Marc Warren

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This article is about the English actor. For other uses, see Marc Warren (disambiguation).
Marc Warren
Born (1967-03-20) 20 March 1967 (age 47)
Northampton, Northamptonshire, England, UK
Occupation Actor
Years active 1989–present

Marc Warren (born 20 March 1967) is an English actor, known for his British television roles, typically playing brash cockney characters. He played Albert Blithe in Band of Brothers, Danny Blue in Hustle, Dougie Raymond in The Vice, Dominic Foy in State of Play and Rick in Mad Dogs.

Career[edit]

Warren has consistently worked in film, television, theatre and radio. He was a member of the National Youth Theatre and trained at the East 15 Acting School (although he did not graduate). Marc played the part of Billy Casper in "Kes" at Birmingham rep studio and National small scale and schools tour directed by John Herriman for the Snap Theatre Company and continued his career with a role in a 1988 production of Godspell which he won by writing to the producers, and went unrepresented until the following year.

Warren helped in the production of digital storyboards (as a stand-in for Ewan McGregor) in Star Wars Episode I: The Phantom Menace.

Warren had his first major film breakthrough with the 1992 BBC film An Ungentlemanly Act, in which he played Falklands Islands' Governor, Sir Rex Hunt's son, Tony.

He played Dougie Raymond in the British television series The Vice and Albert Blithe in HBO's mini-series Band of Brothers. His first recurring television role was in the British television series Grange Hill. In 1995, Warren starred in the British film Boston Kickout.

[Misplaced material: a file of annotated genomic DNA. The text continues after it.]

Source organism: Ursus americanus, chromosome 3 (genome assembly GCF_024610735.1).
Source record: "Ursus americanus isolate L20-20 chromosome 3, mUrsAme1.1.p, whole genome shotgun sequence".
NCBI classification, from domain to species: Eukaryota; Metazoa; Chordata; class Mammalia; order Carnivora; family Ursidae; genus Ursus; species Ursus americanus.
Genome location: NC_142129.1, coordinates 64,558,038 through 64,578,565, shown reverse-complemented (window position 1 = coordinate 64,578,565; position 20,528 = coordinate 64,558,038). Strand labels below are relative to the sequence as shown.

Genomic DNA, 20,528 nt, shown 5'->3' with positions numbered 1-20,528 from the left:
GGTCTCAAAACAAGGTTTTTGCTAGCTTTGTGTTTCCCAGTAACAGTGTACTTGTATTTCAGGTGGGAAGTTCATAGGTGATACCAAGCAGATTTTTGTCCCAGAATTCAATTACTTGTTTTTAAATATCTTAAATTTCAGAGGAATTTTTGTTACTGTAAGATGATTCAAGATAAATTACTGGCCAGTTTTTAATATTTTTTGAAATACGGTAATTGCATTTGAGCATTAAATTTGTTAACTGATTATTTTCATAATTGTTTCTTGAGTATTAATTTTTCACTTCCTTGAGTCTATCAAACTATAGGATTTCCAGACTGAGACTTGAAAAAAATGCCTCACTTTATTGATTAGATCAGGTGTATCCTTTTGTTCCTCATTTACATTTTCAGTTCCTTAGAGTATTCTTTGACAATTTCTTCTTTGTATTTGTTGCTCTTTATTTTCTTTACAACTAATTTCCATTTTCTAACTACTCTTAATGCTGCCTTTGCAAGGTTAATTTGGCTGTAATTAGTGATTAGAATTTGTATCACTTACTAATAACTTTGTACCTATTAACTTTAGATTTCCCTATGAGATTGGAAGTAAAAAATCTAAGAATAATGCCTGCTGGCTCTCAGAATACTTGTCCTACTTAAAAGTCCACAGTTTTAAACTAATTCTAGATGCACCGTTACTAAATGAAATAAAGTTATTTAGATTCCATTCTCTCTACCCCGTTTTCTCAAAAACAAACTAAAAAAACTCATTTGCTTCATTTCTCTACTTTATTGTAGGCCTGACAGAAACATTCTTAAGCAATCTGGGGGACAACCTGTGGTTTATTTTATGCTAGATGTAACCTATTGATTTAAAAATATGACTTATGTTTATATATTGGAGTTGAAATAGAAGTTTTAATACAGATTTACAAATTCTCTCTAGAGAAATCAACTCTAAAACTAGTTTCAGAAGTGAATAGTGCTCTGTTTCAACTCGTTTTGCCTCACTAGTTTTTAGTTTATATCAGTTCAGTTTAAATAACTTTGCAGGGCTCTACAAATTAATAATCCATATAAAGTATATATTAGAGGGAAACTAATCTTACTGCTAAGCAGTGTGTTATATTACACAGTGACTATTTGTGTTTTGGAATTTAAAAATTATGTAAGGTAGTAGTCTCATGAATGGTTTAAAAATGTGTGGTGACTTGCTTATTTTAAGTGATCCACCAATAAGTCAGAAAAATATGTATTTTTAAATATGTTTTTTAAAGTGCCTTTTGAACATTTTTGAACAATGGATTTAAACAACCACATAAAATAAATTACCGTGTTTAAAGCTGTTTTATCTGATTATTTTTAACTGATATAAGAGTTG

In 1996 Warren played Immortal Morgan D'Estaing in the season four Highlander: The Series episode "Double Jeopardy". In 2000, he was presented a Royal Television Society award for his role as Monks in the ITV production of Oliver Twist. In 2001 he appeared in the television drama Men Only as Mac, the husband of Katie (Esther Hall). In 2002, he played Dr. Ivo Steadman in No Night Is Too Long. A British film adapted from the novel of the same name. He played key supporting character Dominic Foy in the 2003 BBC serial State of Play.

He is probably best known for his role as Danny Blue (a main character) in BBC TV series Hustle from series 1–4.

In June 2006 he played the character Elton Pope in an episode of Doctor Who titled "Love & Monsters". This was a return to the show for Warren, as one of his earliest TV roles was as an uncredited extra in the 1989 Doctor Who story "Battlefield". In December 2006 he appeared as the crazed assassin Mr. Teatime in Sky1's adaptation of Hogfather by Terry Pratchett. The same month he played Count Dracula in a new adaptation of Bram Stoker's classic novel, produced by ITV Productions for BBC Wales. The TV film, which aired in December, received viewing figures of 5.23 million.[1]